To illustrate the concept of "suitlessness" (or "neutrality"), consider this imaginary 3-suited hand:

    FFFF 5555 + 5555 = 10

    In the above imaginary example, there are 3 suits used: one suit for the first kong of fives, another suit for the second kong of fives, and the third suit for the 1. The 1 can be ANY SUIT. Dots or bams or craks. It doesn't matter which suit. The first kong of fives can be any suit EXCEPT the suit used for the 1. The second kong of fives has to be the remaining suit. Depending on which suit was used for the first kong of fives and the 1, the second kong of fives might be dots or bams or craks.

    Note that I didn't mention the zero or the flowers in that discussion of suits. Why? Because flowers and zeroes (and winds, as well) are SUITLESS. Or, as Sandberg puts it, "neutral."

    Q: Can I use a zero in a Consecutive Run, like zero-one-two instead of one-two-three?
    A: No. The use of white dragons as zeroes is the solution to the League's problem "how do we make a year that has a zero in it?" It's also conceivable that the League might make a hand that uses tens or something, like:

    FFFF 5555 + 5555 = 10

    ...or something like that. If they made a hand like that, then the white dragon would need to be used.
    It's really only when you see a "0" on the card that the League intends for anyone to use a white dragon as zero. You can't make up consecutive runs with zeroes. And you can't use zero when the card calls for "any number." And you may not come up with other creative ways to use zero, other than zeroes that you see printed on the card.

    Q: Can I look at my tiles while the deal is still going on, or do I have to wait until all the tiles are dealt?
    A: There is no written rule stating that you mustn't look at your tiles during the deal.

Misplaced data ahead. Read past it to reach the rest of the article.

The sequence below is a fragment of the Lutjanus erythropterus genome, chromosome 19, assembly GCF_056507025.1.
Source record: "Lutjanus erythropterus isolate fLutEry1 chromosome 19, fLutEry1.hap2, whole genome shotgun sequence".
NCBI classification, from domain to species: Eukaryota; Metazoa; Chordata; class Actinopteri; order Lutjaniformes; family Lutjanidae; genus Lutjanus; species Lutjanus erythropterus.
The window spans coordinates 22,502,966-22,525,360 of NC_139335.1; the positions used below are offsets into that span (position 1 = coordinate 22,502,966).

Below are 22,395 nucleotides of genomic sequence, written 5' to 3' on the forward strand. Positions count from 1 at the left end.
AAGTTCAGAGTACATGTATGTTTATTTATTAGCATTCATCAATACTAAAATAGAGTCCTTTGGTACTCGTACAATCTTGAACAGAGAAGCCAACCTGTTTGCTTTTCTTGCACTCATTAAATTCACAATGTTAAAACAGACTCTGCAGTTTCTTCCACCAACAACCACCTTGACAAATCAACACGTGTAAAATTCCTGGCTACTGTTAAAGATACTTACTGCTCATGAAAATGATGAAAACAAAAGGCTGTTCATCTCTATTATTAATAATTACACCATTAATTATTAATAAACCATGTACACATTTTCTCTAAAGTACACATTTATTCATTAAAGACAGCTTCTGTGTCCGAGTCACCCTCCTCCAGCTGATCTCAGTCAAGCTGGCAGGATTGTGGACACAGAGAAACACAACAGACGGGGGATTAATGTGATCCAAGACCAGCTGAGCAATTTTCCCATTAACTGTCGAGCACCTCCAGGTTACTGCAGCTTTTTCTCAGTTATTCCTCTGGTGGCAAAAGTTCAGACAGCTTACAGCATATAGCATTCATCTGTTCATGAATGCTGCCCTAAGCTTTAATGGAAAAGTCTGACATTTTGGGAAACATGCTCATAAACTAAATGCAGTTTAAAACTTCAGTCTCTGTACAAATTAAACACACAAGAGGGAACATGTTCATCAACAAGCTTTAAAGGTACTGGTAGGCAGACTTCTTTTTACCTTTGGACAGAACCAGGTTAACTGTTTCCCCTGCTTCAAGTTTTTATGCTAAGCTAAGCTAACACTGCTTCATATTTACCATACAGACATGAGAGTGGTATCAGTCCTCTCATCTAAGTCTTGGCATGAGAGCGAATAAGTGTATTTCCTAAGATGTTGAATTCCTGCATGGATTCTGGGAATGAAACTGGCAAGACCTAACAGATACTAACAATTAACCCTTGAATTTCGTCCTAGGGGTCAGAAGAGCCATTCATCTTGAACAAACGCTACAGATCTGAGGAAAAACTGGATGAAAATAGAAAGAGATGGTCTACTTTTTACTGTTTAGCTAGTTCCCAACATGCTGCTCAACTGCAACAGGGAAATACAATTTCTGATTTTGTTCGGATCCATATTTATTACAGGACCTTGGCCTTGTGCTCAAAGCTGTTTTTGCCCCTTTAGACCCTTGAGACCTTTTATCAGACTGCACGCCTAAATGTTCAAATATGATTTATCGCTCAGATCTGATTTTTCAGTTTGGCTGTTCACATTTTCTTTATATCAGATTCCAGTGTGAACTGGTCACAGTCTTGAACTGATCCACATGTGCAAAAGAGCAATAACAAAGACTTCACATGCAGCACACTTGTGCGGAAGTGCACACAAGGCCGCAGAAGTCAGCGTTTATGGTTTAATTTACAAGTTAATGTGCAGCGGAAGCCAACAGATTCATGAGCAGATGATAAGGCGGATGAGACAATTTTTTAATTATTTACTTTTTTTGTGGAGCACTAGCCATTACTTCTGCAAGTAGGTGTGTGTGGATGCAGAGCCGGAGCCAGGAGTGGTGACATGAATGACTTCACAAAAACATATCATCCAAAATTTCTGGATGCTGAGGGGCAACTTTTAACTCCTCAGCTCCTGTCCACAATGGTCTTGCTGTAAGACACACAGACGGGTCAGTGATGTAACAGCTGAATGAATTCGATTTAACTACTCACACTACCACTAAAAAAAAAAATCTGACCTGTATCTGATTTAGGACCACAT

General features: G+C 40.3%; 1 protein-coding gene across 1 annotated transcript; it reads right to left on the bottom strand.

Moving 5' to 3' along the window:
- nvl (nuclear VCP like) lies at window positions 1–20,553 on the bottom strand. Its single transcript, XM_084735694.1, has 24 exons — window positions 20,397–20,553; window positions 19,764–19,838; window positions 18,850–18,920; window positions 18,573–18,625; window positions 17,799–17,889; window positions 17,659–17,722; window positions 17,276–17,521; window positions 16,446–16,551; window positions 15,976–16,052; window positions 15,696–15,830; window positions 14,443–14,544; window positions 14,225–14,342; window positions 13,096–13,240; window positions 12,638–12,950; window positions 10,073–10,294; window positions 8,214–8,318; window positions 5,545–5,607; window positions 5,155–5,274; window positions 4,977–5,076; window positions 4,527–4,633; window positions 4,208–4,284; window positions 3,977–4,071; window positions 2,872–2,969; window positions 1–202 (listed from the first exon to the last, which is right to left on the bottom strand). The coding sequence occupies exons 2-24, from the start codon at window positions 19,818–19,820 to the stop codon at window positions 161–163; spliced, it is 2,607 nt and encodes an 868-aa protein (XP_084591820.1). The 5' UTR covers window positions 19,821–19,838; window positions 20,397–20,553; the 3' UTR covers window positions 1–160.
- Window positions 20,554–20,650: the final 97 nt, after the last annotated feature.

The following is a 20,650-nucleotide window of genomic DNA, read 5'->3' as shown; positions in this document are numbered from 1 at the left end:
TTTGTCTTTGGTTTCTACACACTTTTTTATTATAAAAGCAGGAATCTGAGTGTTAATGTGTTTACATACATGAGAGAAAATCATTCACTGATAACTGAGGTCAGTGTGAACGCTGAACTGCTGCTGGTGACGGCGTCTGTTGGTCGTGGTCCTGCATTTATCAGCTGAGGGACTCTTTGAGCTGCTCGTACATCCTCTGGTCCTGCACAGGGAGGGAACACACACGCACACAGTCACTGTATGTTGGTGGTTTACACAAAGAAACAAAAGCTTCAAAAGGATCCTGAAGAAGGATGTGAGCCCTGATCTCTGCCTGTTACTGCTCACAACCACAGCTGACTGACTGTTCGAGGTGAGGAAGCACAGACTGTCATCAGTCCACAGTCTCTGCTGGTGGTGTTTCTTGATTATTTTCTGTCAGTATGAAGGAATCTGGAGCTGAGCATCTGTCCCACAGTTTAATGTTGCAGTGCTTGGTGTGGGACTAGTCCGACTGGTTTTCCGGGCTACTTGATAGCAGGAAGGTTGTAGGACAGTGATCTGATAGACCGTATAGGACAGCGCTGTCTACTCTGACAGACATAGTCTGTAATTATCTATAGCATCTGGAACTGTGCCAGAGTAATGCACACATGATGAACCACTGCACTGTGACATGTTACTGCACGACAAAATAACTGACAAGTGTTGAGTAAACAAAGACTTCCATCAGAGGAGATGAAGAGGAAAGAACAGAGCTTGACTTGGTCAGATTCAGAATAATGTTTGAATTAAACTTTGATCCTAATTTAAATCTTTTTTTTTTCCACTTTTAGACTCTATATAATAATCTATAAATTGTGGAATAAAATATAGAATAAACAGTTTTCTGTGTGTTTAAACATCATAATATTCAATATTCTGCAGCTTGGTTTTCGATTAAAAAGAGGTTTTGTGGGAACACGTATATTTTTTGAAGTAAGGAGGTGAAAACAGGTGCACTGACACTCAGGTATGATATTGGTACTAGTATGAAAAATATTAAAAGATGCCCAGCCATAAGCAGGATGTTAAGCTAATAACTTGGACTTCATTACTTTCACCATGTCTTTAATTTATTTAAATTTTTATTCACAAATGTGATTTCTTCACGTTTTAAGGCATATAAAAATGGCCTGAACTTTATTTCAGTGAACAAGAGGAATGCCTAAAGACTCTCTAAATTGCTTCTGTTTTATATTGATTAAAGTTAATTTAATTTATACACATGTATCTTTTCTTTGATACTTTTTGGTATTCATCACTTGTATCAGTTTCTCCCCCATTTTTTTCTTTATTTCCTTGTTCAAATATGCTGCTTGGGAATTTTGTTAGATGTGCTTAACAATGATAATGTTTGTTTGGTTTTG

That said, though, there's a good reason for not looking at your tiles during the deal. If there's any kind of error during the deal (heaven forbid), having looked at the tiles could well cause a disturbance in the harmony. Someone might resent the fact that tiles from the wall -- or tiles that were supposed to go to someone else -- had been seen. So, whether it's a hard and fast rule or not, I recommend not looking at the tiles until the deal is completed successfully.
    Unless you are playing with a "hurry up and play" kind of group, that is. If everybody else is looking at their tiles during the deal, then they're probably gonna want you to hurry up and get with the program.

    Q: What if I'm dealer and I have a complete hand before the Charleston?
    A: Ah, yes, "Heavenly Hand." If you're the dealer and you're dealt a complete hand, just declare mah-jongg (there will be no Charleston). Heavenly Hand is valued the same as a self-picked mah-jongg (everyone pays dealer double value of her hand).
    Heavenly Hand is the sole exception to the standard Charleston rules; if your tiles almost give you mah-jongg, just remember this ain't horseshoes. "Almost" doesn't negate the Charleston. Mandatory (compulsory) passes are still mandatory; you can still blind pass when you're normally permitted to blind pass; you can still stop the Charleston after the first left. You can refuse to exchange tiles during the final Courtesy exchange as usual. But when you are required to pass three, you must pass three.

    Q: I can't find this rule anywhere! I checked the back of the NMJL card and the official NMJL rulebook and I even checked your book. A player in our group said [something; whatever]. Is that true, is that really a rule?
    A: When you can't find a rule in writing anywhere, that usually means it's not a rule! You can ask me your question, though. (Just saying.)

    Q: Am I required to put a tile in my rack? Three variations on this question:
    (1) We have a player who picks a tile, then discards a tile without ever putting the picked tile on her rack. Is she allowed to do that? Aren't we always required to rack the tile after picking it?